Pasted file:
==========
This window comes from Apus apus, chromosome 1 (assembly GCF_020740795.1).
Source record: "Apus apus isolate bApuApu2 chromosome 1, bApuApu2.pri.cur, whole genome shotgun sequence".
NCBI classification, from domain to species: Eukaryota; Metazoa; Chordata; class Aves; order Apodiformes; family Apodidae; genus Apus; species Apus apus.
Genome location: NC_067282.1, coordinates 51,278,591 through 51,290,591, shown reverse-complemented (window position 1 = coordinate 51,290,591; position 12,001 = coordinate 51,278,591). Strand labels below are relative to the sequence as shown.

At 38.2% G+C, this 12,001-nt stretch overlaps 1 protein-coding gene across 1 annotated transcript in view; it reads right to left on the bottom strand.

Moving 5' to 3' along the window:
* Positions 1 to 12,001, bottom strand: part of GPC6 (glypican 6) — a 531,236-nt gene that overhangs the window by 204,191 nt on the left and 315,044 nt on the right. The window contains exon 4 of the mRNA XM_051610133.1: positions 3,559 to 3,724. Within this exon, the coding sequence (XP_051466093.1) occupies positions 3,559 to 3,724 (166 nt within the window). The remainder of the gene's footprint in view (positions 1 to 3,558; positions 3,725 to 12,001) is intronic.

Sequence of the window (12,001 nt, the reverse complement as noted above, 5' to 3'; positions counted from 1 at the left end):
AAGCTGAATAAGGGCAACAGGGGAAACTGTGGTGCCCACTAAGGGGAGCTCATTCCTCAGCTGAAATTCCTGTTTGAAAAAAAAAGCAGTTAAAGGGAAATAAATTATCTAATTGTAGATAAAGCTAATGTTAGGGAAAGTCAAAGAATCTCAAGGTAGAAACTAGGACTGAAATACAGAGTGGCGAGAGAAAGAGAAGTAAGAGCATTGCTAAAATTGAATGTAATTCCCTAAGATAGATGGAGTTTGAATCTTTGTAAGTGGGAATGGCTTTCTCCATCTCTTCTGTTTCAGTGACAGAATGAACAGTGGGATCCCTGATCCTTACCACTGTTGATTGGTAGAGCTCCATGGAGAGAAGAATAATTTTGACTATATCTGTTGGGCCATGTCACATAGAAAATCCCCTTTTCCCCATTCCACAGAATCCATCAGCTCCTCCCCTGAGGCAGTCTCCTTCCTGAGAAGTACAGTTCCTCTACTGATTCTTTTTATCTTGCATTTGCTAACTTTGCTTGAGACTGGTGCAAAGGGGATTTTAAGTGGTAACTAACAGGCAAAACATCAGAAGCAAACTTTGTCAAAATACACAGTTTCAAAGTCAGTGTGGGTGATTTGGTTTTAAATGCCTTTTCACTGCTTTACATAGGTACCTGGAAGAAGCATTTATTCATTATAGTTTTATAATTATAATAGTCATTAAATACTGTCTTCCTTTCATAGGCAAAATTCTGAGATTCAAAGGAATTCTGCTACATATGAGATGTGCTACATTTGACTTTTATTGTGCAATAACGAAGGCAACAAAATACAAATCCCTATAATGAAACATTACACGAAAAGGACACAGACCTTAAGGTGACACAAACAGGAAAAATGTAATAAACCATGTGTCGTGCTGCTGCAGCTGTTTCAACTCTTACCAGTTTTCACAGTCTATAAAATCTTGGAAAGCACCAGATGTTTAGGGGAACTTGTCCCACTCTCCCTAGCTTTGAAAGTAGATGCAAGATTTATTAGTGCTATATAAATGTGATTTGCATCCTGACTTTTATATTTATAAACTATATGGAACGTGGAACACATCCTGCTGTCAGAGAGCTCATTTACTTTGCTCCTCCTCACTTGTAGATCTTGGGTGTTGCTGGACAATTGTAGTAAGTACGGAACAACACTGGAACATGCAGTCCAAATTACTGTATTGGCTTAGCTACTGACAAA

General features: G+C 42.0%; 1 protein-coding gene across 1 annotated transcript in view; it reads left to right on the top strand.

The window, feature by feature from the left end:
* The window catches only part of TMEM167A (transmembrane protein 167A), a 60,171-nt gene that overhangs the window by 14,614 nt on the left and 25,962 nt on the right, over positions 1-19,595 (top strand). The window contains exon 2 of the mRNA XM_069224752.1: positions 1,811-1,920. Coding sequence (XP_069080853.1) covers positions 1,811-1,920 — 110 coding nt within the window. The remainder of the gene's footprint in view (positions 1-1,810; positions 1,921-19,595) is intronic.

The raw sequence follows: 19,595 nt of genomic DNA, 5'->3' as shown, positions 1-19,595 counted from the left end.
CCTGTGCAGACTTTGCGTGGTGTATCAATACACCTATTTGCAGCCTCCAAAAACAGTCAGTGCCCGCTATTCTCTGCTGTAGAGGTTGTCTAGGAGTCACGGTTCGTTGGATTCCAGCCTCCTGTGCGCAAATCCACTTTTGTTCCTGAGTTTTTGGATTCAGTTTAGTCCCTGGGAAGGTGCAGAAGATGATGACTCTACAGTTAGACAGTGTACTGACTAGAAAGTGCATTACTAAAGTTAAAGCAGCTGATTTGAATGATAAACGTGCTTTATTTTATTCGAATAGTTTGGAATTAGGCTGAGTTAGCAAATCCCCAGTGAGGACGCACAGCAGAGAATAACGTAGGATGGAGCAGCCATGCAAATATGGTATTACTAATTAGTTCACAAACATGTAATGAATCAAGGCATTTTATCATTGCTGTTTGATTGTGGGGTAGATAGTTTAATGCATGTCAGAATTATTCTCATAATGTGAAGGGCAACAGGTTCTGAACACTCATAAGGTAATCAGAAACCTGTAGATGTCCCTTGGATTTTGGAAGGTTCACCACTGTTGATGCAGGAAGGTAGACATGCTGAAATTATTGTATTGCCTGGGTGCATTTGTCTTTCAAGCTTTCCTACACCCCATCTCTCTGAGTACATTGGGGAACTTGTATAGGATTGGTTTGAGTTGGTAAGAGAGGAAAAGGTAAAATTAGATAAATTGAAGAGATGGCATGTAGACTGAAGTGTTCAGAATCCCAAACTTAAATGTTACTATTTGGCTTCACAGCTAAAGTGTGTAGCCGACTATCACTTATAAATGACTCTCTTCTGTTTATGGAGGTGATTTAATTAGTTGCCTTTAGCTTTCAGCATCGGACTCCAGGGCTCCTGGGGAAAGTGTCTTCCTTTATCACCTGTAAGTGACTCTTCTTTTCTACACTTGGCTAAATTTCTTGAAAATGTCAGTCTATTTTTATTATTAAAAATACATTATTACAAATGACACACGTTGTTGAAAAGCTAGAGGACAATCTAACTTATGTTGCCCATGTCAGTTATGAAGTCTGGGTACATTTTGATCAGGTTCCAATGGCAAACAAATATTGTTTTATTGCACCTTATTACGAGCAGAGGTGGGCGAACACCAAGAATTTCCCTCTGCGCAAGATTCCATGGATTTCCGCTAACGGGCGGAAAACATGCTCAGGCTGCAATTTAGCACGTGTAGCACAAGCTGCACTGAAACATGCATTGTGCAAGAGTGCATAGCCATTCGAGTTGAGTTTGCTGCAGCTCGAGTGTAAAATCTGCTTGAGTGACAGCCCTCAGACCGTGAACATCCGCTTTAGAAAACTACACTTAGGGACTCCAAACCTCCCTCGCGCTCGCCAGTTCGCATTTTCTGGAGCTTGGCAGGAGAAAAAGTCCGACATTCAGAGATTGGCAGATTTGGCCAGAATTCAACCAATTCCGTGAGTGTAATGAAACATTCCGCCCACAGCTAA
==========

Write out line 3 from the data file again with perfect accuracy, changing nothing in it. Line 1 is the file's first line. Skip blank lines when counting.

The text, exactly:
NCBI classification, from domain to species: Eukaryota; Metazoa; Chordata; class Aves; order Apodiformes; family Apodidae; genus Apus; species Apus apus.